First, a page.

As a seed germinates and grows, it is hard for children to understand what goes on beneath that mystic cover of soil. Of course you can sprout bean seeds in a plastic bag (just drop in a wet paper towel and presoaked bean seed, seal ‘er up and watch it open up over the course of a few days). That’s a great staple among preschool activities, but if you also want to watch the development of the seed into a plant with a root system, you might want to try this idea.
Here are the ingredients:
Seeds (I’m trying radishes and carrots right now.)
An empty, clear, plastic container with plenty of depth for the seed you will be planting. (I used a Costco-sized salsa container for the radishes, and a deeper 2-liter bottle for my carrots.)
Cut the tops of the containers off so that you have a level opening. (I wrapped the edges with duct tape after that, just because they were a little sharp.) Poke a few holes in the bottom to help with drainage. Have your little ones help you fill the containers with soil and water it well. Plant your seeds to the depth recommended on the seed package, trying to get the seeds fairly close to the edges of the container. Water well again, and place in a sunny spot. Keep it watered and watch each day for signs of life, both above and below ground.
I am trying radish and carrot seeds right now, hoping you will be able to view the entire vegetable below ground. So far, we have plants, and visible roots! I’m not a professional photographer, but I hope you can see some of the roots in this picture:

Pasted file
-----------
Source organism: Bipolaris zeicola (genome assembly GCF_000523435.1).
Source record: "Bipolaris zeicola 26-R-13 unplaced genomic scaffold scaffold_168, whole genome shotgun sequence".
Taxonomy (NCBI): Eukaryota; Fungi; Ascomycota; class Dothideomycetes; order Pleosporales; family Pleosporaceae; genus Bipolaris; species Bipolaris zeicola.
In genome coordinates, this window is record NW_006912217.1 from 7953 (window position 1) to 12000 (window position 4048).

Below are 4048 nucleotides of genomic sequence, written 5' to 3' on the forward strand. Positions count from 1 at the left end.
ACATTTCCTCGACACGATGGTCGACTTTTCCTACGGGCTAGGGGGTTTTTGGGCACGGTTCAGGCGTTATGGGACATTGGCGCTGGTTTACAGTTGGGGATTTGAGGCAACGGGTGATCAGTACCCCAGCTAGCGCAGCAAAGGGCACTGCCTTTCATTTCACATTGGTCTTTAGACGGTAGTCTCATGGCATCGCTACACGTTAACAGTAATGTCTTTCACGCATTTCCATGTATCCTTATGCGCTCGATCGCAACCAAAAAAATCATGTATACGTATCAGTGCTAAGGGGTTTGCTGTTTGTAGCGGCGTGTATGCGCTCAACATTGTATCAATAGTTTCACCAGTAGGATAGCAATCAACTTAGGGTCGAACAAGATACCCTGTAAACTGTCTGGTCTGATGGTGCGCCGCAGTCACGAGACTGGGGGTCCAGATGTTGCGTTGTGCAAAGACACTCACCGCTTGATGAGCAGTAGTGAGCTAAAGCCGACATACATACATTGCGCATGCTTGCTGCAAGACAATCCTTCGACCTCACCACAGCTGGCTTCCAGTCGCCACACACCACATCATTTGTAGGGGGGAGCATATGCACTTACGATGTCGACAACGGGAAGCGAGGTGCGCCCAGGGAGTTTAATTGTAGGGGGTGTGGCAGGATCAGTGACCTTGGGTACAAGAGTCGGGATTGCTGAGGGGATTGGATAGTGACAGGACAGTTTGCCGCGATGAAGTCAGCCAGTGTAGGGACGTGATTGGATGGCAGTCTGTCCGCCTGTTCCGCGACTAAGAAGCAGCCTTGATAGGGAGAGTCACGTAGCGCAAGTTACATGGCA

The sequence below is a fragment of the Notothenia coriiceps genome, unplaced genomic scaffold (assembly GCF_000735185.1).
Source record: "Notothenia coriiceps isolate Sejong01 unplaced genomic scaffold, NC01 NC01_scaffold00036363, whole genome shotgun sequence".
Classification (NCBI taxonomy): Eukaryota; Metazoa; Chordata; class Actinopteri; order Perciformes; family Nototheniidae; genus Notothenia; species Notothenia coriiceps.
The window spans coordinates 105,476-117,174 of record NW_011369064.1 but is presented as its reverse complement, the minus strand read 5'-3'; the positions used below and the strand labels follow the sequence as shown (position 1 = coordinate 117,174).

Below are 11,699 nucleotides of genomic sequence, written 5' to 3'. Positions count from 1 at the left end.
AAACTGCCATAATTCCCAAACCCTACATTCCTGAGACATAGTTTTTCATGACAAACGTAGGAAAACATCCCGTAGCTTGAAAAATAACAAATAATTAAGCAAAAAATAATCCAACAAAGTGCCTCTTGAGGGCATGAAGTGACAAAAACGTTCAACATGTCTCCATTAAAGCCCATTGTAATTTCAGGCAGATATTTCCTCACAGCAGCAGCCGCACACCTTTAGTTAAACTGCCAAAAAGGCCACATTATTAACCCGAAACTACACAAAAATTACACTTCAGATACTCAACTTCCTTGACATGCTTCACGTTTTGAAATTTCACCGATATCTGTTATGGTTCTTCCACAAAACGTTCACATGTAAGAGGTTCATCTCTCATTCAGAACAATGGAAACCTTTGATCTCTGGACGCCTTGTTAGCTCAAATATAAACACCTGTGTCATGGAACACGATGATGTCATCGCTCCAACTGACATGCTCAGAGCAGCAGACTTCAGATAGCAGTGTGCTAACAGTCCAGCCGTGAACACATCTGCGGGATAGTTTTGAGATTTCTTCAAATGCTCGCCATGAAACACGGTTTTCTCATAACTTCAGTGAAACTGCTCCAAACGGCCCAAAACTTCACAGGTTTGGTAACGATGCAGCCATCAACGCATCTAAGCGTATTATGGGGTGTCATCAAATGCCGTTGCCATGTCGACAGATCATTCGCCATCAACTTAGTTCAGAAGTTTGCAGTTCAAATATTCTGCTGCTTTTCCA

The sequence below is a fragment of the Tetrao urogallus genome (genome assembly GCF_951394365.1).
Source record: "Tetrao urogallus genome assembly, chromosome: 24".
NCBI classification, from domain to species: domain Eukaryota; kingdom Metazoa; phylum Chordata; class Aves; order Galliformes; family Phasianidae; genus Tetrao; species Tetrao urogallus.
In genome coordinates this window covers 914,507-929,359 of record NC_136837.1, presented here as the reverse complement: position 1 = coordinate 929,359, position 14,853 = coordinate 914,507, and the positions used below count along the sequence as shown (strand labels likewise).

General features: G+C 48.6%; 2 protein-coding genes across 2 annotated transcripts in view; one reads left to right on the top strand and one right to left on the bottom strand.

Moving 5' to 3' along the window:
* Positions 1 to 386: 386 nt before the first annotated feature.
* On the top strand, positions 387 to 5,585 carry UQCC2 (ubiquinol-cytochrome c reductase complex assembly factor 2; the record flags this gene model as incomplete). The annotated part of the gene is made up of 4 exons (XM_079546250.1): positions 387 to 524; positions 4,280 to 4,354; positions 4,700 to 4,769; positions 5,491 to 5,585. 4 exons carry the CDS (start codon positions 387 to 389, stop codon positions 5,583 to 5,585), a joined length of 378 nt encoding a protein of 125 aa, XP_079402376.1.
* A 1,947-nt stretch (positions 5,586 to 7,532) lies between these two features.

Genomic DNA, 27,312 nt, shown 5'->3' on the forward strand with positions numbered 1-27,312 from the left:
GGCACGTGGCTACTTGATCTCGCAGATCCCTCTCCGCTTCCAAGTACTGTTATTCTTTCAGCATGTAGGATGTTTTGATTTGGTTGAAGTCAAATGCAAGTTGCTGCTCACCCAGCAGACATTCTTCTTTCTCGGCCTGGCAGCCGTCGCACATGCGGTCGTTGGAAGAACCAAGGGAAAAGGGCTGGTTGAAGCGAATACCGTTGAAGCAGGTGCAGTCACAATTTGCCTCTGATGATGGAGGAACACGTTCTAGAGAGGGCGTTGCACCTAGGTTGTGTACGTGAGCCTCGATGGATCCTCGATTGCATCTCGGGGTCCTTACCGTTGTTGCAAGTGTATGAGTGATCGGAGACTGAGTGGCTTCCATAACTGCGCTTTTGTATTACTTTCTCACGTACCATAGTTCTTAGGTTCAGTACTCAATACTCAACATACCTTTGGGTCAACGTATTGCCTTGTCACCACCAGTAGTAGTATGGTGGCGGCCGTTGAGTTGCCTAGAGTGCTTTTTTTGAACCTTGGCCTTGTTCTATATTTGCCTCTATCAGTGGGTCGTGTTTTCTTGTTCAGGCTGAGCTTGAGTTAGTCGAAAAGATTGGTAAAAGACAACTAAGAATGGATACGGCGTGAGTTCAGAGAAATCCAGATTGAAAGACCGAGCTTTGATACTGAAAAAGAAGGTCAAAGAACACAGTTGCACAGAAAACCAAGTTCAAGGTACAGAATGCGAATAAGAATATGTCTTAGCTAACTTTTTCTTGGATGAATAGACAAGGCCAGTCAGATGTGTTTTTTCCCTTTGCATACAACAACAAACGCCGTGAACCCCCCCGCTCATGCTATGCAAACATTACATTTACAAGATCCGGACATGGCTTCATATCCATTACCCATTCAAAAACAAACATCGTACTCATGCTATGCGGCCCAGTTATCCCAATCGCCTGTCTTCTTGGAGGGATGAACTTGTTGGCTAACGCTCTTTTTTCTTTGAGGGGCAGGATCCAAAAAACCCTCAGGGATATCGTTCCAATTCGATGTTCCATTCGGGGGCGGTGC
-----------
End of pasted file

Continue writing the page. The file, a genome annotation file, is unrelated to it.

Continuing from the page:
This activity, particularly with radish and carrot seeds would be great to combine with the Caldecott book, Tops and Bottoms, by Janet Stevens. Of course, there are plenty of other books you could use with this activity for a great literacy experience. The classic book, The Carrot Seed, by Ruth Krauss is another one that comes to mind.
Planting seeds and observing their growth is a fantastic life science activity for preschoolers. They learn about needs of plants as living things, as well as a little more about their life cycle and physical components. This activity is sure to introduce more observations and questions to your preschool plant unit!
For more Seeds & Plants activities, click here.